Philadelphia police under the microscope

Philadelphia City Council is probing the conduct of city police.  The police department acknowledges a problem with misconduct and is working on a solution.

One hundred thirty-six complaints have been filed against Philadelphia police officers with the Police Advisory Board this year, compared to 195 reports in 2009.

Deputy Police Commissioner Richard Ross testified he is focusing on officers who have repeated complaints filed against them.

“We know exactly where the problems are we are starting to deal with them and address them at their very core,” said Ross.

Pastor Brian Jenkins of Chosen 300 Ministries complained that he told an officer coming into his storefront church during services that he could not enter under city regulations.

“He decided to go beyond me I then stopped the officer, I was told that if I touched him again he would arrest [me],” said Jenkins.

Police Commissioner Charles Ramsey says one issue is police are walking into unknown situations and need to stay in control.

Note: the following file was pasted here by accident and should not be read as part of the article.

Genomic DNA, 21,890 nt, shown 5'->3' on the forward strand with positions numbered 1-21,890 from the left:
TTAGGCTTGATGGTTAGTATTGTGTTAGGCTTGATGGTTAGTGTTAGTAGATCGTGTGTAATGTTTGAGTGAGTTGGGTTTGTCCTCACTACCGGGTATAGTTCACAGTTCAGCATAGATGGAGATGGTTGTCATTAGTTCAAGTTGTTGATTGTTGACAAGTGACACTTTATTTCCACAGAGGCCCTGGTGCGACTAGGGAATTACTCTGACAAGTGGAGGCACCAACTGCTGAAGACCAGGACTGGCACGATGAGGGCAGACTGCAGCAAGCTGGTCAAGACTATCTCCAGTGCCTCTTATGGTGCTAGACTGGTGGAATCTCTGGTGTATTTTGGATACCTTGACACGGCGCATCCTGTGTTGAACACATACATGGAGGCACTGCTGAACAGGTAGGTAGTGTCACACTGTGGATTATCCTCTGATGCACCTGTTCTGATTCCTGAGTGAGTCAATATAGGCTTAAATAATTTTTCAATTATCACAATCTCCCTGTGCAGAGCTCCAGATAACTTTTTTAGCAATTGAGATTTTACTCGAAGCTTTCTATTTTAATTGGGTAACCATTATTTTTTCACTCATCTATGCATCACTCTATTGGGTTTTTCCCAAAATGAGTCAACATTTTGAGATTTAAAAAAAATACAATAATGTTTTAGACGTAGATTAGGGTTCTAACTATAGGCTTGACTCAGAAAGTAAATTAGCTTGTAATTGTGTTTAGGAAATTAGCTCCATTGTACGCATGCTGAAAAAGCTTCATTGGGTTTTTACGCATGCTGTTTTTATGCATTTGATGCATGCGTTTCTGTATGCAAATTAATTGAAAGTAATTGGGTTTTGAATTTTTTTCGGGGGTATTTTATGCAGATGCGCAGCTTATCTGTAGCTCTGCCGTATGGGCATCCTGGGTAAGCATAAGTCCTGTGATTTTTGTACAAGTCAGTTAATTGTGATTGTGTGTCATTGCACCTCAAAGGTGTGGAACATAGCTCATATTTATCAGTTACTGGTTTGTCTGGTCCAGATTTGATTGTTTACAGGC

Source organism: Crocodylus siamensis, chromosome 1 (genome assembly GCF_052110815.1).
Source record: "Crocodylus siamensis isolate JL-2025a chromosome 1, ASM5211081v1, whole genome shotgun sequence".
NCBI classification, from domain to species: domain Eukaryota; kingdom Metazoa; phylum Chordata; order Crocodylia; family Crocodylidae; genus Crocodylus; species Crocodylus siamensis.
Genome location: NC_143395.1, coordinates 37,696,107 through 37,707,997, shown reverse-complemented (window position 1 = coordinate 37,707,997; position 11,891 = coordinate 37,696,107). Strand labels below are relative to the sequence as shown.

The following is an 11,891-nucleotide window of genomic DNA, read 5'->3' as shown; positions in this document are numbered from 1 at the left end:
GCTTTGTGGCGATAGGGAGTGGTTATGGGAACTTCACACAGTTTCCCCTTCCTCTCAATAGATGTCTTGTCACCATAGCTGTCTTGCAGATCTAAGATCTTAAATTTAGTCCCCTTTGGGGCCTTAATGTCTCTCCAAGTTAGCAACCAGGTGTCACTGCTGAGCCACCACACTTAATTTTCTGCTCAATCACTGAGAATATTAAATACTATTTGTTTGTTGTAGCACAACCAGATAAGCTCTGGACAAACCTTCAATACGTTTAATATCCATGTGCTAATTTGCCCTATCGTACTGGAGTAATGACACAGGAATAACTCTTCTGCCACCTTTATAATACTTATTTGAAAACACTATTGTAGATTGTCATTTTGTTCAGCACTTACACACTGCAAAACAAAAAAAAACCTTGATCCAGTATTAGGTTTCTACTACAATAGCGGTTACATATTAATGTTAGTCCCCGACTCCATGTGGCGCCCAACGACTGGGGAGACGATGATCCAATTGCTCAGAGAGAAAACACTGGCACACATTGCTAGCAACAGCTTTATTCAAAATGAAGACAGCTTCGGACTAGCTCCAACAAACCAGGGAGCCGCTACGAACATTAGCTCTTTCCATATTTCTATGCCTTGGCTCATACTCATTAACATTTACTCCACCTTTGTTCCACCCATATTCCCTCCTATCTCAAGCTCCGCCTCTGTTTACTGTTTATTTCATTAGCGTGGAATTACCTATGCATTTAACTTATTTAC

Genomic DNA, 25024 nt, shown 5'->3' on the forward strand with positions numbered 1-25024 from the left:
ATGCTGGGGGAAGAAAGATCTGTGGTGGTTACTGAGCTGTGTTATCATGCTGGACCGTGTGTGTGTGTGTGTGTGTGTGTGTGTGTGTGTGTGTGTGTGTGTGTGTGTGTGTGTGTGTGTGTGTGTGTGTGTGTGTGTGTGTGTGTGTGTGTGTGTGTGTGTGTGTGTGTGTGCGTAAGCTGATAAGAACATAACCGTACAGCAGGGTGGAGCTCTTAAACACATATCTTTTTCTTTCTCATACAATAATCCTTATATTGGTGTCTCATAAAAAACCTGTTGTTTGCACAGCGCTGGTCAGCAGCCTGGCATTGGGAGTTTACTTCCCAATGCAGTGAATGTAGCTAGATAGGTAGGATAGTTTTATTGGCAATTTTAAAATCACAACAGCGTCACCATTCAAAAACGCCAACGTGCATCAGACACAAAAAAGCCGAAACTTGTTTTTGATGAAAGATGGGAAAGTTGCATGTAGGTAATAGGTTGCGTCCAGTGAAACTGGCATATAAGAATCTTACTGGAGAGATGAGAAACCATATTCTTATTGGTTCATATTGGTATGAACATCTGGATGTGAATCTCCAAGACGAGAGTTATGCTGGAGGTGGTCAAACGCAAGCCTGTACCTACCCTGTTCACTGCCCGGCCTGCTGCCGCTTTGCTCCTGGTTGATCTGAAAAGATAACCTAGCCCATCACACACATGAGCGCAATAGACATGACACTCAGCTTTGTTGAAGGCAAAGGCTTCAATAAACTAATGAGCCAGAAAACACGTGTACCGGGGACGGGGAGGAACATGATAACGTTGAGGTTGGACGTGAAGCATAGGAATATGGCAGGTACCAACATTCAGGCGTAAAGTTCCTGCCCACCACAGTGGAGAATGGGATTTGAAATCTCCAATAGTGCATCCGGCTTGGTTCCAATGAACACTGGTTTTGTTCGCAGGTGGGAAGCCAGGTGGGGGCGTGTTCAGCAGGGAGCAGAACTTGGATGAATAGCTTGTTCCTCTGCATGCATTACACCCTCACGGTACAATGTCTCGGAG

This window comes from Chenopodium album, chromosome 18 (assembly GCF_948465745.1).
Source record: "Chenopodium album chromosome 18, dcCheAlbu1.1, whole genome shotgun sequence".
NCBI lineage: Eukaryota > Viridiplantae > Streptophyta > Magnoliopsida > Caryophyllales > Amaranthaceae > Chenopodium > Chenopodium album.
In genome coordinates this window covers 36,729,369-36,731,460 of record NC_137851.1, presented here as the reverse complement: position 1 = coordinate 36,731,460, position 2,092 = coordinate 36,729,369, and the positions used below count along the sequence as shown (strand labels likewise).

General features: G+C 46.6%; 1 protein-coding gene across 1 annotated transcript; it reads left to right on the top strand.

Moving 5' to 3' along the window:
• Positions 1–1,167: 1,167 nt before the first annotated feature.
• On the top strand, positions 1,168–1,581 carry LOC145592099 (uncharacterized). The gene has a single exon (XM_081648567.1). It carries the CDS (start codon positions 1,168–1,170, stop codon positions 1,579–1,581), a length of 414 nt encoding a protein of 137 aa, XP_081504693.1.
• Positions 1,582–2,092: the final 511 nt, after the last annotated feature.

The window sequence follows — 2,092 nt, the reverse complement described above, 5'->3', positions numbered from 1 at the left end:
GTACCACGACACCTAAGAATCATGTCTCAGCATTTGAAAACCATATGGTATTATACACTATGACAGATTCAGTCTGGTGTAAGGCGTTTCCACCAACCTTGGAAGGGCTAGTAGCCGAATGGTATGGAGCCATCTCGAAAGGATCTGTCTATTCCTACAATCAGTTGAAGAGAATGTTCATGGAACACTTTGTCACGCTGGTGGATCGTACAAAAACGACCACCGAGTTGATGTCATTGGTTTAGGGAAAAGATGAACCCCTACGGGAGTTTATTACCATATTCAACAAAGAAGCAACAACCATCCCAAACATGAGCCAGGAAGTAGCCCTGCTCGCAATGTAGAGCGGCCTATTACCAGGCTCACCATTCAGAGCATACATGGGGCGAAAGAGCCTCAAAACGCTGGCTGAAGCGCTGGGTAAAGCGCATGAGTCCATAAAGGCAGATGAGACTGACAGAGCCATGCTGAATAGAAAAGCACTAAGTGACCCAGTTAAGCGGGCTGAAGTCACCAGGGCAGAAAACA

“For every negative case you show I can show you officers going above and beyond doing the right thing,” said Ramsey.

It’s unclear if the council hearings will spur new legislation.  Councilman Curtis Jones had this to say after a Fraternal Order of Police Spokesman said police are working hard to keep order in the city.

“I agree with 99 percent of what you say except for the good guys ride in the front the bad guys ride in the back sometimes there are innocent people who ride in the back,” said Jones.  “Sometimes there are innocent people who wind up in the back of the car as well and we need to treat all of them with dignity and respect.”

Among those speaking was Abdus Sabur, whose son allegedly was assaulted by police.  He turned to speak to police officials in the audience.

“You people beat my child down and think he’s supposed to accept it,” said Sabur.  “If you’ve got a cop that’s wrong let’s get rid of him, because he’s no good for the police department, do you understand.”

Police say the video, which was posted on YouTube, did not include the knocking down of a police officer before the police struck the man. 

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